Thursday, April 30, 2009

muffin memories

I went to the market the other day, armed with a full wallet of my doughy dollars. I hit some of my usual vendors and scored asparagus, carrots and some greens. Getting some eggs, the vendor reached in for a few and then gave me tangerines in exchange. Sweet! I thought about some carne, but Ted was nowhere to be found. Then, thinking of creamy items I decided to try my hand at trading for some yogurt. I made my pitch and was offered a most fair bargain. As I was stuffing my ceramic cups into my bag, making a mental note that I should trade for more yogurt in the future I heard something most delightful: "Would you like to try a sample of some of the milk we use for the yogurt?"
Hell yes!
Uh, I mean, sure, I'd love to try some. (Geez, I hope they like the muffins.)

After getting home, I took a closer look at the jar. It had a nice ring of fat around the top. A touch yellow and chunky, it spoke of no homogenization and light pasteurization. It was past the kid's bedtime, so unless I'm making hot cocoa, it is not likely I'll be getting into it tonight. One more look at the cream and I tore the top off, getting splashed as the hunks of cream cannonballed into my glass. I enjoyed a mighty glug. Suddenly, I'm five again. Racing my elder sister to the front door to get to the milk first so that I can eat the creamy plug with a spoon. All by myself. (And yes, I did used to get milk deliveries to my front door as a kid. Not that I'm that old, just that 30+ years ago, I lived in rural Sonoma County.)

This, is that milk. Or rather, represents what today's could be. Grass fed, local, served from glass. Only problem, this was a sample. Now, in theory, it could be, like, in the realm of possibility that this could maybe, like someday be an item at the market.............until then, I'll be baking up batch after batch of muffins, bringing them to market every week, hoping and praying for the possibility to trade for some more of this milk.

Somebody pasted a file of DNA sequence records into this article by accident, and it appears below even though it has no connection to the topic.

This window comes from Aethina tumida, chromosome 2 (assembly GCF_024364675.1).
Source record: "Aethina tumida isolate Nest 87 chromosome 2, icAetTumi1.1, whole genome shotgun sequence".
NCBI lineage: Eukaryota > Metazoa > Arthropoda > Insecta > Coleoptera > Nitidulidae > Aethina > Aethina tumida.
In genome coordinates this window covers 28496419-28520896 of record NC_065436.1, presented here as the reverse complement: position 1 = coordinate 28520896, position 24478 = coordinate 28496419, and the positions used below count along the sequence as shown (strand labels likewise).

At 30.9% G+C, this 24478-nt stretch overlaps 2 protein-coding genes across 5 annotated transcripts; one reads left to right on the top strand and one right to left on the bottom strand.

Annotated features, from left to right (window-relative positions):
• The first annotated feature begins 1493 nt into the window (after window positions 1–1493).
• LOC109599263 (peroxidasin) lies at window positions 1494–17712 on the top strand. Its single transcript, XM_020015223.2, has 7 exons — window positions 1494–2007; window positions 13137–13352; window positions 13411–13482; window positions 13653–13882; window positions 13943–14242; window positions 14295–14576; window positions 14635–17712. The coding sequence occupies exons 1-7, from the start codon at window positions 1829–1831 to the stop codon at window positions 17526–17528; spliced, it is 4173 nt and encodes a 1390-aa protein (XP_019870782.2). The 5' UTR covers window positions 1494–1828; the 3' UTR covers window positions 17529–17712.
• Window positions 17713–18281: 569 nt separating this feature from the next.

Tuesday, April 14, 2009

wild beer at the track

Like, duh, I almost forgot. I still gotta talk about the wild beer(s) that I started with the fruity dregs of the wild winter mead. First mentioning it there, then procrastinating more, without thinking or trying to tease, I mentioned it again as being the "other gallon" during the sourdough blonde post. Sheesh, with only a few bottles left, I better talk fast, so, here goes:

So, picture us transported back in time to the fruity dregs of the mead. I poured a gallon of cooled wort into my carboy containing still actively fermenting fruit and whatever remained of the mead. I added an airlock, gave it some shaking to aerate the whole thing and sat back. By the next day it was a foamy beast, happily breeding millions and millions more of my friends. On day two I siphoned out the liquid component into another fermenting vessel and put the top back on. When I saw no more activity, I bottled it. Then, as you can see here, I gave it a try along with some of my first sauerkraut. The beer was super fruity, but also crisp and dry, with only a hint of sour. I immediately wished I'd brewed far more. Next time. The kraut? Crunchy still, with great flavor, but a tad salty. Needs some washing with fresh water. Enough though, let us get back to the beer, or more importantly, the yeast that makes it happen.

My sourdough starter is at least three years old. Surely, this is domesticated, but, at what point did it become so? For that matter at what point does anything become domesticated? I would still call this post-mead, fruity tasting beer wild, but what about after I culture the yeast from it and add it to another batch? Because I did just that. Then I brewed a much bigger beer in every sense. More hops, more malt, darker color, bigger batch, just to push the limits and see what this yeast could do. I figured that if it could ferment a 10% alcohol mead, then it could do a "big beer" (9%). I'm this yeast's biggest fan and cheerleader, we just scored big AND we were playing at home, again, so, what the hell, huh?